Tutorial by David Harel  

Can we Computerize an Elephant?

  Monday September 13th      Time: 14.30 - 18.30
Room: 27

The talk shows how techniques from computer science and software engineering can be applied beneficially to research in the life sciences.

We discuss the idea of comprehensive and realistic modeling of biological systems, where we try to understand and analyze an entire system in detail, utilizing in the modeling effort all that is known about it.

I will address the motivation for such modeling and the philosophy underlying the techniques for carrying it out, as well as the crucial question of when such models are to be deemed valid, or complete.

The examples will be from among the biological modeling efforts my group has been involved in: T cell development, lymph node behavior, organogenesis of the pancreas, and fate determination in the reproductive system of the C. elegans nematode worm.

The ultimate long-term "grand challenge" is to produce an interactive, dynamic, computerized model of an entire multi-cellular organism, such as the C. elegans, which is complex, but well-defined in terms of anatomy and genetics.

David Harel
The Weizmann Institute of Science, Israel.
Professor, Dept. of Computer Science and Applied Mathematics
The William Sussman Professorial Chair
     David Harel has been at the Weizmann Institute of Science in Israel since 1980.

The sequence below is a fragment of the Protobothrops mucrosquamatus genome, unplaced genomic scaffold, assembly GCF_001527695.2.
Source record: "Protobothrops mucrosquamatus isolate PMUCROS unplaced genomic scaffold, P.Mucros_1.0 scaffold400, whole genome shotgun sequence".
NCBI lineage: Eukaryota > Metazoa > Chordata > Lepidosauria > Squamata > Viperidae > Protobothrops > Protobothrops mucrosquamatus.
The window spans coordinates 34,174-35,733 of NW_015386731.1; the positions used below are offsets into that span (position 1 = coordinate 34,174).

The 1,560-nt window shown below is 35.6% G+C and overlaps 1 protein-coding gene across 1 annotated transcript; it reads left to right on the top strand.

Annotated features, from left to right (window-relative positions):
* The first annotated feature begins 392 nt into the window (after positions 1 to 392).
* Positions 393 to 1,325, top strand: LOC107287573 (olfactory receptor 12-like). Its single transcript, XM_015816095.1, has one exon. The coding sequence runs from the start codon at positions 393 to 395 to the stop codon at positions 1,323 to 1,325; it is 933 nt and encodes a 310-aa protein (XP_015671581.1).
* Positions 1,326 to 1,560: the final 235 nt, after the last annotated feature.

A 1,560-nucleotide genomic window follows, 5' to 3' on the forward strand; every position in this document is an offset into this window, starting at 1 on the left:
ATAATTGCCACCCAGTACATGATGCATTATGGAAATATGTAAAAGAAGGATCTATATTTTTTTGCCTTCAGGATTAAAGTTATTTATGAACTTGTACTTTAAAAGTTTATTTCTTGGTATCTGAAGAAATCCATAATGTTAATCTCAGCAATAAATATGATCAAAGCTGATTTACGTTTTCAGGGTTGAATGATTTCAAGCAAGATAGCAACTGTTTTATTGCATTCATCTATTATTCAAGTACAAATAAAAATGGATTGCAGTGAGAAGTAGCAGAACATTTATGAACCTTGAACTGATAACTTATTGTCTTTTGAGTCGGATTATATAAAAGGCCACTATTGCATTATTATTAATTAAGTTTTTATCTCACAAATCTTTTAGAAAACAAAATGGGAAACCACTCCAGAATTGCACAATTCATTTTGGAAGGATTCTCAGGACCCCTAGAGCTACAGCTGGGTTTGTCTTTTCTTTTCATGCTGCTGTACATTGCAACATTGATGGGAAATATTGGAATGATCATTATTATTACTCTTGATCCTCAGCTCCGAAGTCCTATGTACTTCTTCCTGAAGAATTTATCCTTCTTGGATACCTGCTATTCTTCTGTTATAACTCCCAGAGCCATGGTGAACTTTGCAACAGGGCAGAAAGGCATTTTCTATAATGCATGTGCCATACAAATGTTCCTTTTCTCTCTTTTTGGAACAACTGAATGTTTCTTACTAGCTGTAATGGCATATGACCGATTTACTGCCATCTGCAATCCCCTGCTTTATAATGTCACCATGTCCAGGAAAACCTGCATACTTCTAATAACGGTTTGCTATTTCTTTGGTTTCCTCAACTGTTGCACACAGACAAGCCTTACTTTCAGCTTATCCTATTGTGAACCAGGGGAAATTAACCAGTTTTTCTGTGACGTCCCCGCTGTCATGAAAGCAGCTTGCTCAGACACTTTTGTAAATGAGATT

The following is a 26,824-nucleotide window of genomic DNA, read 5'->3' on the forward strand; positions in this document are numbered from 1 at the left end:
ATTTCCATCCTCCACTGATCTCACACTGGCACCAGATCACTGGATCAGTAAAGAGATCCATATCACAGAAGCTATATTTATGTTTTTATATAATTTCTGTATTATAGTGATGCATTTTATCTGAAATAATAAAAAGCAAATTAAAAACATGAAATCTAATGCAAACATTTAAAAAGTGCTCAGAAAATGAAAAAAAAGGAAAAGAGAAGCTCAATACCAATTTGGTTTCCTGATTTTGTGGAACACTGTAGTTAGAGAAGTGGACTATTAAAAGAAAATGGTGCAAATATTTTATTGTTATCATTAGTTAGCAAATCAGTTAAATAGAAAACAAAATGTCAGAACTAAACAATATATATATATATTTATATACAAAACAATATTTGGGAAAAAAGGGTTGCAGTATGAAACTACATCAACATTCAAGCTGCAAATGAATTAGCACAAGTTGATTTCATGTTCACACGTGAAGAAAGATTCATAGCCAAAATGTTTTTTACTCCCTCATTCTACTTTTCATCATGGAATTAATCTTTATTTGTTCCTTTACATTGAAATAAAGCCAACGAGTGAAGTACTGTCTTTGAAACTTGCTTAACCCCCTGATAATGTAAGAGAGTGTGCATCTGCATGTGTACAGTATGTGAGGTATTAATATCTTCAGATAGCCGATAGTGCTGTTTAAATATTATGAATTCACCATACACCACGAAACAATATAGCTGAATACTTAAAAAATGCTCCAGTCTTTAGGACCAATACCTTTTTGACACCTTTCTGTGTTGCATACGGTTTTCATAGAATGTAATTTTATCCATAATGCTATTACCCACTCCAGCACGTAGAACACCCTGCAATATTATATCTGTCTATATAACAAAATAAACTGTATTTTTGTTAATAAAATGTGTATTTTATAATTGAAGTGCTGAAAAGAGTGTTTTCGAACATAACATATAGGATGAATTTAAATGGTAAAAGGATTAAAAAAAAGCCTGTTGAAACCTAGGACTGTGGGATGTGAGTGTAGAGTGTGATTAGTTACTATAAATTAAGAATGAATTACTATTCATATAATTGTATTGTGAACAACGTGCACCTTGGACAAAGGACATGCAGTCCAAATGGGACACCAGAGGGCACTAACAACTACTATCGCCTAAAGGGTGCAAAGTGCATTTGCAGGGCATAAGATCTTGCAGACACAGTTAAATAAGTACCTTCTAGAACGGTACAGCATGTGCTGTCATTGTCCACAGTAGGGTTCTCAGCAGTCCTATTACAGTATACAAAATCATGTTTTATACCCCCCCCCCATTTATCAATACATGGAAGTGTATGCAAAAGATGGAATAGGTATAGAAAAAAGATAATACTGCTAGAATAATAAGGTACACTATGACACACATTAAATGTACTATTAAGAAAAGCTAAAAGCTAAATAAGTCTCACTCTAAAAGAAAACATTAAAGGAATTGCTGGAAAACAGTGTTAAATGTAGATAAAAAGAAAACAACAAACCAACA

He was Department Head from 1989 to 1995, and was Dean of the Faculty of Mathematics and Computer Science between 1998 and 2004.
   He was also co-founder of I-Logix, Inc.
   He received his PhD from MIT in 1978, and has spent time at IBM Yorktown Heights, and sabbaticals at Carnegie-Mellon, Cornell, and the University of Edinburgh.
   In the past he worked mainly in theoretical computer science (logic, computability, automata, database theory), and he now works mainly on software and systems engineering and on modeling biological systems.
   He is the inventor of statecharts and co-inventor of live sequence charts, and co-designed Statemate, Rhapsody and the Play-Engine. Among his awards are the ACM Karlstrom Outstanding Educator Award (1992), the Israel Prize (2004), the ACM Software System Award (2007), and three honorary degrees.
   He is a Fellow of the ACM, the IEEE and the AAAS, and was elected to the Academia Europaea.


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